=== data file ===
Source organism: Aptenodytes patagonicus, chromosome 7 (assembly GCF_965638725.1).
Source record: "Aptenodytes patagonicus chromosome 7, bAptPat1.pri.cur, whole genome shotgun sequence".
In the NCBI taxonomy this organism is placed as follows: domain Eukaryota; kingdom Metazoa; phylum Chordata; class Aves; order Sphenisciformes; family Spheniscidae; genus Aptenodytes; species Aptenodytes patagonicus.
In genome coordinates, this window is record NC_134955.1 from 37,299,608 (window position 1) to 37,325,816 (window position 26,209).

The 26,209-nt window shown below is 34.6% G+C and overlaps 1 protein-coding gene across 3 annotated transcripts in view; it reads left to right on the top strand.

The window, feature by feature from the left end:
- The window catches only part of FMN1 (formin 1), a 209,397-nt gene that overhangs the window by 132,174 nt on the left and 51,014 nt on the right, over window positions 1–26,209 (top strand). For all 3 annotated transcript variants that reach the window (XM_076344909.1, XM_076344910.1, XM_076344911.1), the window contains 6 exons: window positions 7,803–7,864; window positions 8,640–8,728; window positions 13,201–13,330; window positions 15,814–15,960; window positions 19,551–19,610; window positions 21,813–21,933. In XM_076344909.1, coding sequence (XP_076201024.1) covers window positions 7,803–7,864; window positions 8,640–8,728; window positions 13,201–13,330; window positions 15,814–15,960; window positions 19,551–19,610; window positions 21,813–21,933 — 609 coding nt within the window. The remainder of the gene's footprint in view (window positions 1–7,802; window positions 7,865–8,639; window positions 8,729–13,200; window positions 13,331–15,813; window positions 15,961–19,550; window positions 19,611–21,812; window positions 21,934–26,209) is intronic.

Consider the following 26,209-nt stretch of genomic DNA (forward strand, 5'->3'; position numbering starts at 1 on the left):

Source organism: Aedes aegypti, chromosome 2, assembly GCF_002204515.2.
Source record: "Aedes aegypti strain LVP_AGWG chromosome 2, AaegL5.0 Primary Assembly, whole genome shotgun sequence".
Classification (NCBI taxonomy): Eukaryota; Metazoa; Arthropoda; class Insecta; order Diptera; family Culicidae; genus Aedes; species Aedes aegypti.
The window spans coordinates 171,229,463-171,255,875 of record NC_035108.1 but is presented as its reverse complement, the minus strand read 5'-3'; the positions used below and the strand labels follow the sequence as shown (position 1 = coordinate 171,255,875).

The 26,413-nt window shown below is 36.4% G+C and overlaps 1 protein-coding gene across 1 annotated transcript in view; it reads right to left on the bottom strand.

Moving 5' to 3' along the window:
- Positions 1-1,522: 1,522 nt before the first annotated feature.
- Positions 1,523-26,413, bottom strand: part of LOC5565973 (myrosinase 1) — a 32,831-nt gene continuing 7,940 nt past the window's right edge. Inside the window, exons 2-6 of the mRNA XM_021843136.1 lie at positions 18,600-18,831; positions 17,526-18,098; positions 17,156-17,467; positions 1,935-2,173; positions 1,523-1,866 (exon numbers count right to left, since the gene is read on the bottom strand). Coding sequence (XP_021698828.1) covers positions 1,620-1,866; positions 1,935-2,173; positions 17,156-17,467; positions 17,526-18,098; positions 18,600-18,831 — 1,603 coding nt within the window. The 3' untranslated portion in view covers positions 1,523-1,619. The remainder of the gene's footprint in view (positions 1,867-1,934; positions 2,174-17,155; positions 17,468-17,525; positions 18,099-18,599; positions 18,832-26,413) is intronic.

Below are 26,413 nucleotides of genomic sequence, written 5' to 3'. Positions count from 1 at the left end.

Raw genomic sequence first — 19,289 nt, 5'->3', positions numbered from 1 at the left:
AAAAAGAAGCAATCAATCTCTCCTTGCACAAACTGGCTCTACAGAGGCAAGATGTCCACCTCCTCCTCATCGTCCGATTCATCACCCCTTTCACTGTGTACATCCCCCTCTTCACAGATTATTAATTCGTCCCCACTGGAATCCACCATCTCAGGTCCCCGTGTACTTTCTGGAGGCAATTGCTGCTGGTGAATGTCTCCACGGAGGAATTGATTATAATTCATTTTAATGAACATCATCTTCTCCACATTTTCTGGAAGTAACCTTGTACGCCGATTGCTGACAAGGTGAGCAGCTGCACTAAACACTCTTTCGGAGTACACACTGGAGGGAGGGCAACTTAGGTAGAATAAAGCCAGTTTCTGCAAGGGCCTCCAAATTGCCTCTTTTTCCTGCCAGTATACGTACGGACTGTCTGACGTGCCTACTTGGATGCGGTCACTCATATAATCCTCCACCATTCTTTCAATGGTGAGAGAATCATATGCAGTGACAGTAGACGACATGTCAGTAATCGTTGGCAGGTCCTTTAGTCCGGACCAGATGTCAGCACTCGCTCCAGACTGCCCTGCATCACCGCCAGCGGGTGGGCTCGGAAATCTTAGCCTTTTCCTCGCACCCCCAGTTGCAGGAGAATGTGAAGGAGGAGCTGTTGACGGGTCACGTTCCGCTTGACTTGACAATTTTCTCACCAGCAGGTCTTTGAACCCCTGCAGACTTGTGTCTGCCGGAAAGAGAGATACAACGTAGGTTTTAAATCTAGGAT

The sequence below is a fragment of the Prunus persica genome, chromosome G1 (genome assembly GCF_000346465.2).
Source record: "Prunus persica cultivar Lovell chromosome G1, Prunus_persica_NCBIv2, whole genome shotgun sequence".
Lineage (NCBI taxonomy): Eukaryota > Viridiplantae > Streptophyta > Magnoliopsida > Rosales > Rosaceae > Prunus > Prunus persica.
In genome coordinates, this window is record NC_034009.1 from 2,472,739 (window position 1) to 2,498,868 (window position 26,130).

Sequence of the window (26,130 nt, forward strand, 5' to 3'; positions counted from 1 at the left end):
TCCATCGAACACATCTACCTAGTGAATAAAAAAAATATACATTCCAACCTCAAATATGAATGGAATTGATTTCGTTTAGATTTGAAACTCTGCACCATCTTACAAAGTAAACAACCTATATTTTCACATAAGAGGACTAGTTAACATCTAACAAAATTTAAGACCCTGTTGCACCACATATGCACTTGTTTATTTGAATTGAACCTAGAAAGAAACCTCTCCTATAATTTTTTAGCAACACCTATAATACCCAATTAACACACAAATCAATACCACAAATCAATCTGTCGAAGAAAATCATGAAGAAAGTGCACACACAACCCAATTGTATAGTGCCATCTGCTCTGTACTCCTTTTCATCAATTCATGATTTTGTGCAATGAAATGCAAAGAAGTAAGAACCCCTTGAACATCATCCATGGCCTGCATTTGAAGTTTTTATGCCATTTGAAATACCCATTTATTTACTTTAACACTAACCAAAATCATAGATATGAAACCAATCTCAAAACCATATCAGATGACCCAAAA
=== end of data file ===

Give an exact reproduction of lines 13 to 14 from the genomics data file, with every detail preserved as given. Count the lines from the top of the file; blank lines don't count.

The 26,413-nt window shown below is 36.4% G+C and overlaps 1 protein-coding gene across 1 annotated transcript in view; it reads right to left on the bottom strand.

Moving 5' to 3' along the window: